EPSRC logo

Details of Grant 

EPSRC Reference: EP/I038586/1
Title: Developing FUTURE Vehicles (Fundamental Understanding of Technologies for Ultra Reduced Emission Vehicles)
Principal Investigator: Thring, Professor R
Other Investigators:
McCulloch, Professor M Longo, Professor S Assadian, Professor F
Marco, Dr J Howey, Professor D Stone, Professor DA
Martinez-Botas, Professor R Brandon, Professor NP Larkowski, Dr T
Auger, Professor DJ Sumislawska, Dr M Offer, Professor GJ
Zhong, Professor Q Burnham, Professor K
Researcher Co-Investigators:
Project Partners:
AVL Axeon Ltd Cenex
Dennis Eagle Ltd Intelligent Energy Ltd Jaguar Land Rover Limited
Lotus Cars Ltd MIRA (Motor Industry Research Assoc.) SAIC Motor UK Technical Centre Ltd
TUV North Mobility
Department: Aeronautical and Automotive Engineering
Organisation: Loughborough University
Scheme: Standard Research
Starts: 01 December 2011 Ends: 31 May 2016 Value (£): 3,012,029
EPSRC Research Topic Classifications:
Design & Testing Technology Design Engineering
Electric Motor & Drive Systems Power Electronics
EPSRC Industrial Sector Classifications:
Transport Systems and Vehicles
Related Grants:
Panel History:
Panel DatePanel NameOutcome
07 Mar 2011 Low Carbon Vehicles IDP5 Interviews Announced
Summary on Grant Application Form
Hybrid electric vehicles (HEV) are far more complex than conventional vehicles. There are numerous challenges facing the engineer to optimise the design and choice of system components as well as their control systems. At the component level there is a need to obtain a better understanding of the basic science/physics of new subsystems together with issues of their interconnectivity and overall performance at the system level. The notion of purpose driven models requires models of differing levels of fidelity, e.g. control, diagnostics and prognostics. Whatever the objective of these models, they will differ from detailed models which will provide a greater insight and understanding at the component level. Thus there is a need to develop a systematic approach resulting in a set of guidelines and tools which will be of immense value to the design engineer in terms of best practice.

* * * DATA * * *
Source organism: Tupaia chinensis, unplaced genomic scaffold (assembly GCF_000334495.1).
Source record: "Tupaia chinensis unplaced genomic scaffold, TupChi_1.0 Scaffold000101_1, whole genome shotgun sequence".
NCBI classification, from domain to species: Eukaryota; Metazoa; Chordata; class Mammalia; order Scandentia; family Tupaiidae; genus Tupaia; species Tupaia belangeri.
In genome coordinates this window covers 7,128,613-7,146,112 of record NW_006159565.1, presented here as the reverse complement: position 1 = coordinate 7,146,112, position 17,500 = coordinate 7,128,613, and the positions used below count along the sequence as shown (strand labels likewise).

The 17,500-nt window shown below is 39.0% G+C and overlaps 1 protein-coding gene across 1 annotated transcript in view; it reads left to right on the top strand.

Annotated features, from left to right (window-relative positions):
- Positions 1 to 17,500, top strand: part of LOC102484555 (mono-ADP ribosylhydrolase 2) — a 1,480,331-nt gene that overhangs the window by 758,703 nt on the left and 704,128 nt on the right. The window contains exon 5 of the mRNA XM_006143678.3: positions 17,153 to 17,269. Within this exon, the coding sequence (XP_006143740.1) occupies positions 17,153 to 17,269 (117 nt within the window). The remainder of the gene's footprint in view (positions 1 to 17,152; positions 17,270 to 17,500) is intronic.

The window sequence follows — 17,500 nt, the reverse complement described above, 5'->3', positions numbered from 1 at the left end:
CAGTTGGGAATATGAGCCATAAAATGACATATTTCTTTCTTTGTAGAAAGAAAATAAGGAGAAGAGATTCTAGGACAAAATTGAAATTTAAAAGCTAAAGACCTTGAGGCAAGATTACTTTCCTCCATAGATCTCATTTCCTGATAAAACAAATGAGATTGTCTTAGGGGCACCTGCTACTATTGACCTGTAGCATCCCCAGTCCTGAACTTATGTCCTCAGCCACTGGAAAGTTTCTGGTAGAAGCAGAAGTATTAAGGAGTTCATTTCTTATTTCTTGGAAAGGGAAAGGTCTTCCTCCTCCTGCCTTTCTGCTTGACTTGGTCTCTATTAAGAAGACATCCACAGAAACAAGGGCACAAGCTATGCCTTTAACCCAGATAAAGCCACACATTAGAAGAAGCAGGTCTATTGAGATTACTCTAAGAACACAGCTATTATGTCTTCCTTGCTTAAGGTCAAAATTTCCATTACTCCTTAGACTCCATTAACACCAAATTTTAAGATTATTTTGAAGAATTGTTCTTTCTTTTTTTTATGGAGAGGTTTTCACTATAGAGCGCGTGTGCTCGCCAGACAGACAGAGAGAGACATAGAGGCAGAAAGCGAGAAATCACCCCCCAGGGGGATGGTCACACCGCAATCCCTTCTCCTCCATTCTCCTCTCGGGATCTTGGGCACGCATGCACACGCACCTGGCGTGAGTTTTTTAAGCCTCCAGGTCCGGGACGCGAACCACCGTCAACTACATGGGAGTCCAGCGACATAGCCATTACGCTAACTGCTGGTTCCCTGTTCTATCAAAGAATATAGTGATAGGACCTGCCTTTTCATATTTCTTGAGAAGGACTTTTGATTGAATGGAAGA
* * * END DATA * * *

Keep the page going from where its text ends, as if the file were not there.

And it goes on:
The Fundamental Understanding of Technologies for Ultra Reduced Emission Vehicles (FUTURE) consortium will address the above need for developing tools and methodologies. A systematic and unified approach towards component level modelling will be developed, underpinned by a better understanding of the fundamental science of the essential components of a FUTURE hybrid electrical vehicle. The essential components will include both energy storage devices (fuel cells, batteries and ultra-capacitors) and energy conversion devices (electrical machine drives and power electronics). Detailed mathematical models will be validated against experimental data over their full range of operation, including the extreme limits of performance. Reduced order lumped parameter models are then to be derived and verified against these validated models, with the level of fidelity being defined by the purpose for which the model is to be employed.

The work will be carried out via three inter-linked work packages, each having two sub-work packages. WP1 will address the detailed component modelling for the energy storage devices, WP2 will address the detailed component modelling for the energy conversion devices and WP3 will address reduced order modelling and control optimisation. The tasks will be carried out iteratively from initial component level models from WP1 and WP2 to WP3, subsequent reduced order models developed and verified against initial models, and banks of linear-time invariant models developed for piecewise control optimisation. Additionally, models of higher fidelity are to be obtained for the purpose of on-line diagnosis. The higher fidelity models will be able to capture the transient conditions which may contain information on the known failure modes. In addition to optimising the utility of healthy components in their normal operating ranges, to ensure maximum efficiency and reduced costs, further optimisation, particularly at the limits of performance where component stress applied in a controlled manner is considered to be potentially beneficial, the impact of ageing and degradation is to be assessed. Methodologies for prognostics developed in other industry sectors, e.g. aerospace, nuclear, will be reviewed for potential application and/or tailoring for purpose. Models for continuous component monitoring for the purpose of prognosis will differ from those for control and diagnosis, and it is envisaged that other non-parametric feature-based models and techniques for quantification of component life linked to particular use-case scenarios will be required to be derived.

All members of the consortia have specific individual roles as well as cross-discipline roles and interconnected collaborative activities. The multi-disciplinary nature of the proposed team will ensure that the outputs and outcomes of this consortia working in close collaboration with an Industrial Advisory Committee will deliver research solutions to the HEV issues identified.
Key Findings
This information can now be found on Gateway to Research (GtR) http://gtr.rcuk.ac.uk
Potential use in non-academic contexts
This information can now be found on Gateway to Research (GtR) http://gtr.rcuk.ac.uk
Description This information can now be found on Gateway to Research (GtR) http://gtr.rcuk.ac.uk
Date Materialised
Sectors submitted by the Researcher
This information can now be found on Gateway to Research (GtR) http://gtr.rcuk.ac.uk
Project URL:  
Further Information:  
Organisation Website: http://www.lboro.ac.uk